By Dietitian Jill Place
When Tom O’Bryan, one of my fave alternative health gurus, started talking about Obesogens, my whole thickening body stood at alert. Y’see … we’ve always equated weight loss with eating less and exercising more. And lately (and the crux of my new “Are You Weighting?’ program) with lack of attention and abnormal relationships with food.
But O’Bryan has a totally different take on this now-epidemic. He’s equating a great part of it to obesogens, chemicals in our environment that makes us fatter.
Our Obesity Now-Epidemic
Time to look at the bare facts about obesity. In the United States today, more than 35% of adults and nearly 17% of children aged 2–19 years are obese. And the epidemic has spread worldwide in developing countries. You also can’t explain away the growing girths of all types of animals, not only pets but others exposed to an urban environment. Obviously, their weight gain isn’t about diet and exercise as animals aren’t victims of compulsive overconsuming or radical changes in eating or activity.
Robert H. Lustig, a professor of clinical pediatrics at the University of California, San Francisco, (as well as O’Bryan and many others) may have the answer. He postulated, “[E]ven those at the lower end of the BMI [body mass index] curve are gaining weight. Whatever is happening is happening to everyone, suggesting an environmental trigger.”
What ARE Obesogens?
Plain and simple they’re environmental pollutants and toxins that can contribute to obesity by altering metabolism in some way. Many of these bind to thyroid (which control many, many aspects of metabolism) receptors on every single cell of the body. As a result, they may alter thyroid metabolism, which may be the reason I see so many Hashimoto’s thyroiditis (an autoimmune disease of the thyroid) clients these days.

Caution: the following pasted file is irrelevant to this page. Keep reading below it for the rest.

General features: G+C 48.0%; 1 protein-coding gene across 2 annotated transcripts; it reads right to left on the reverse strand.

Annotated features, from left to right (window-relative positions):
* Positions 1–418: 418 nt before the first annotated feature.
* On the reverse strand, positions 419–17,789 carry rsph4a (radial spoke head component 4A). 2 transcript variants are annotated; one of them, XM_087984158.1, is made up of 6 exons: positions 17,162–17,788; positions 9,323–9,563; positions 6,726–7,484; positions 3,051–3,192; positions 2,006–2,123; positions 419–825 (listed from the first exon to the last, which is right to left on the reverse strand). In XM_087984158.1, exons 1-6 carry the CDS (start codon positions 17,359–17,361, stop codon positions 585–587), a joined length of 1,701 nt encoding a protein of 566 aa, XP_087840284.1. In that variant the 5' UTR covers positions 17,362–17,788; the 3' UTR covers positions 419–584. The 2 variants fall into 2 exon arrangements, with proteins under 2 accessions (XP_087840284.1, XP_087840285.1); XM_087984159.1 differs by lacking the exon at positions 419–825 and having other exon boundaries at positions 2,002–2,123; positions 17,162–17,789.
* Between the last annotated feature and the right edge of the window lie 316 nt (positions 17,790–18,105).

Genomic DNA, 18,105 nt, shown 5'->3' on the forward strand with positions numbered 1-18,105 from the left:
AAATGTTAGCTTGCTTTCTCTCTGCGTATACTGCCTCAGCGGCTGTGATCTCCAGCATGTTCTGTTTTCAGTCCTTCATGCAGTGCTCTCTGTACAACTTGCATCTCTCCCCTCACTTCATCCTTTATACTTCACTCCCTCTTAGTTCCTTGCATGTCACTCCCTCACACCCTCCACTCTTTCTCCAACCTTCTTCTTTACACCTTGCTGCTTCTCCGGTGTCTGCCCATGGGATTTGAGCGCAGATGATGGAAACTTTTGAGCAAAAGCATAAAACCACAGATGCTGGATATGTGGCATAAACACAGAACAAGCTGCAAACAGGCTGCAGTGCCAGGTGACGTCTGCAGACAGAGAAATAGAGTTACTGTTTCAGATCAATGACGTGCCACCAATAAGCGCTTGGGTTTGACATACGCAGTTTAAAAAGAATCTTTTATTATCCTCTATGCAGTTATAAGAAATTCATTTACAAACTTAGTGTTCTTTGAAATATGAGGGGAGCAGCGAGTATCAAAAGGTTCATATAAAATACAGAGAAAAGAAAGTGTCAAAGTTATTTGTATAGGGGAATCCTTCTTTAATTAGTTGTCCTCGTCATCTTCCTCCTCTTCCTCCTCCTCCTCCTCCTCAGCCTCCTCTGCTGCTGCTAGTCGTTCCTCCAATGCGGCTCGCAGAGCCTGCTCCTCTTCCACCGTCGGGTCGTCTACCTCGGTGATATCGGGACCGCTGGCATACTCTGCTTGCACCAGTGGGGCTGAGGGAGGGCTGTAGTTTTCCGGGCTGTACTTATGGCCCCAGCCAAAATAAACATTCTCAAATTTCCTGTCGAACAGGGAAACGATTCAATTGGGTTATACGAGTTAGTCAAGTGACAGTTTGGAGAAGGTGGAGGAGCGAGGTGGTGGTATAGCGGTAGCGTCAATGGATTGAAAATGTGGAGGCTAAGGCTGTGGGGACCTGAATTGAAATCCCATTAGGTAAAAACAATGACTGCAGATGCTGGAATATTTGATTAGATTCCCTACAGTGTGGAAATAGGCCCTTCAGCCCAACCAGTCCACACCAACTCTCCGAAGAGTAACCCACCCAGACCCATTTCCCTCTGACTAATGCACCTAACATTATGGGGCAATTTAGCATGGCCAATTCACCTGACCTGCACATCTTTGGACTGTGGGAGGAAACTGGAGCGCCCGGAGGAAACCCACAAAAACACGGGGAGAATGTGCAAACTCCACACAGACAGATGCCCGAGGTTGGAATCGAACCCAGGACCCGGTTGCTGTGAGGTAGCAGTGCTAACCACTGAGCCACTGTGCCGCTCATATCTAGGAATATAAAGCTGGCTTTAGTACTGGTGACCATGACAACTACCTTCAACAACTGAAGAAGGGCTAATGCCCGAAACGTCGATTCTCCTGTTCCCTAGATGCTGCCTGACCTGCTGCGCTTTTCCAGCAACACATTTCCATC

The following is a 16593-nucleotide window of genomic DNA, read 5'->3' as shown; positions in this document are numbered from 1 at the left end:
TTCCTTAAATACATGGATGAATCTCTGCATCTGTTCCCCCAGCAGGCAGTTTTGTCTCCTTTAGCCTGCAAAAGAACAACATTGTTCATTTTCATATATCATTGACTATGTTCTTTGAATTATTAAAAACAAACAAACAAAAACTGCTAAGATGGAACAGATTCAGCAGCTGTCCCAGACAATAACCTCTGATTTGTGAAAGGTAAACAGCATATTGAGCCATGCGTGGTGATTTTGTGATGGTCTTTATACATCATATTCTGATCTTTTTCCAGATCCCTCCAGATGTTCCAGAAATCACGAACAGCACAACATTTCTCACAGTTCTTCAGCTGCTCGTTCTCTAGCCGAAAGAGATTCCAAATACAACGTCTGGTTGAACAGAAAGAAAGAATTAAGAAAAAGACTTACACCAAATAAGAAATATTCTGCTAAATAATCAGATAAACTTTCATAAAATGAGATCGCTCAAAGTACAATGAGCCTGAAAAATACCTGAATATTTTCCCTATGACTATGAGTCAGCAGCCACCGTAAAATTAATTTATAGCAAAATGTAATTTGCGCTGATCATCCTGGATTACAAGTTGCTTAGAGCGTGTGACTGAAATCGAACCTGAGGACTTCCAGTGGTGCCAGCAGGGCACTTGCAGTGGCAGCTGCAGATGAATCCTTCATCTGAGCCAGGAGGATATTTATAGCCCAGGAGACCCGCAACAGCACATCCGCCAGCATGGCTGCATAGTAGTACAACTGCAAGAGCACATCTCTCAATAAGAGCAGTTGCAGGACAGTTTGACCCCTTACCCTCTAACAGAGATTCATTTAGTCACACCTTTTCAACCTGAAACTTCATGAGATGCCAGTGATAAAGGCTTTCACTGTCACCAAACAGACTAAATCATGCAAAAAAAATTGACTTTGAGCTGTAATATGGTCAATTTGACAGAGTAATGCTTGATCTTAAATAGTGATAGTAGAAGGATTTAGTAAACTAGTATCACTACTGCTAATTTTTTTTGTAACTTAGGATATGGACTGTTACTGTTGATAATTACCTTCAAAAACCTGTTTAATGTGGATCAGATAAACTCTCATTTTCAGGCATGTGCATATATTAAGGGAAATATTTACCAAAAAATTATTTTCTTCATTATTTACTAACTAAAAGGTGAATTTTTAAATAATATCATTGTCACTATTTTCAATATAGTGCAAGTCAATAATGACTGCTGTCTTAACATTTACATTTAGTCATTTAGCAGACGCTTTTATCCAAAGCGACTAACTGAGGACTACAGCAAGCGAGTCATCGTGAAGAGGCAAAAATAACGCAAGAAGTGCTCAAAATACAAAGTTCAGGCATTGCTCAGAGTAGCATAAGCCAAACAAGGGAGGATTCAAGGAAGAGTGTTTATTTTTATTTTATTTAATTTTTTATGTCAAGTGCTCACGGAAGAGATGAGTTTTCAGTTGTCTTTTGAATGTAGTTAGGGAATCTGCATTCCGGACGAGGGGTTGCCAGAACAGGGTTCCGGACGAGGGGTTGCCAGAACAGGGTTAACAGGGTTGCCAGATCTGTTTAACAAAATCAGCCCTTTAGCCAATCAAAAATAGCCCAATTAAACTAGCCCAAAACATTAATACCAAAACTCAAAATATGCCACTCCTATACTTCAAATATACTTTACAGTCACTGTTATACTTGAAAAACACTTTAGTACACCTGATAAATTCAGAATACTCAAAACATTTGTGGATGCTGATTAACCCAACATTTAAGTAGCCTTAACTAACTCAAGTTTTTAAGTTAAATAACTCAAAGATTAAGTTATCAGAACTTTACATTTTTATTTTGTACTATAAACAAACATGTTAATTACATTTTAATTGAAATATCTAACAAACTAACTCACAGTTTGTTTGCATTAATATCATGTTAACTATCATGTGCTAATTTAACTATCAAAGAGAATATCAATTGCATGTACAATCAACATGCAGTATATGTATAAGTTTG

The many things that toxins also do are alter weight-controlling hormones, alter sensitivity to neurotransmitters, and change sympathetic nervous system activity. Which brings us to obesogens.
There are quite a few, but the main one in food is high-fructose corn syrup. This obesogen, found in tons of products, messes with insulin (another metabolism-regulating hormone) and other appetite-regulating chemicals. And boosts your desire to overeat.
Not only that, research has shown that it can create even more belly fat than regular sugar. And is much more cost-effective and, therefore used in just about everything. So don’t believe those commercials that say it’s healthier or just like sugar for a minute!
Which brings us to actual chemicals in and around food. There three major obesogens …
Obesogen #1: Perfluoroalkyls (PFOAs)
These are surfactants used in non-stick pans like Teflon. 98% OF ALL AMERICANS have PFOAs in their blood … a scary statistic.
This chemical is labeled an obesogen because it can cause an endocrine disruption that has been researched to cause obesity . Other negative effects of PFOAs have been documented including thyroid and kidney diseases as well as several types of cancer.
To minimize negative effects of PFOAs, toss your nonstick pots and pans. If you miss the ease and practicality of nonstick (I just made soup tonight with a fraction of the recipe-recommended fat in a nonstick pan), buy non-PFOA nonstick cookware. Hey … my All-Clad nonsticks are expensive but PFOA-free. And super to cook with!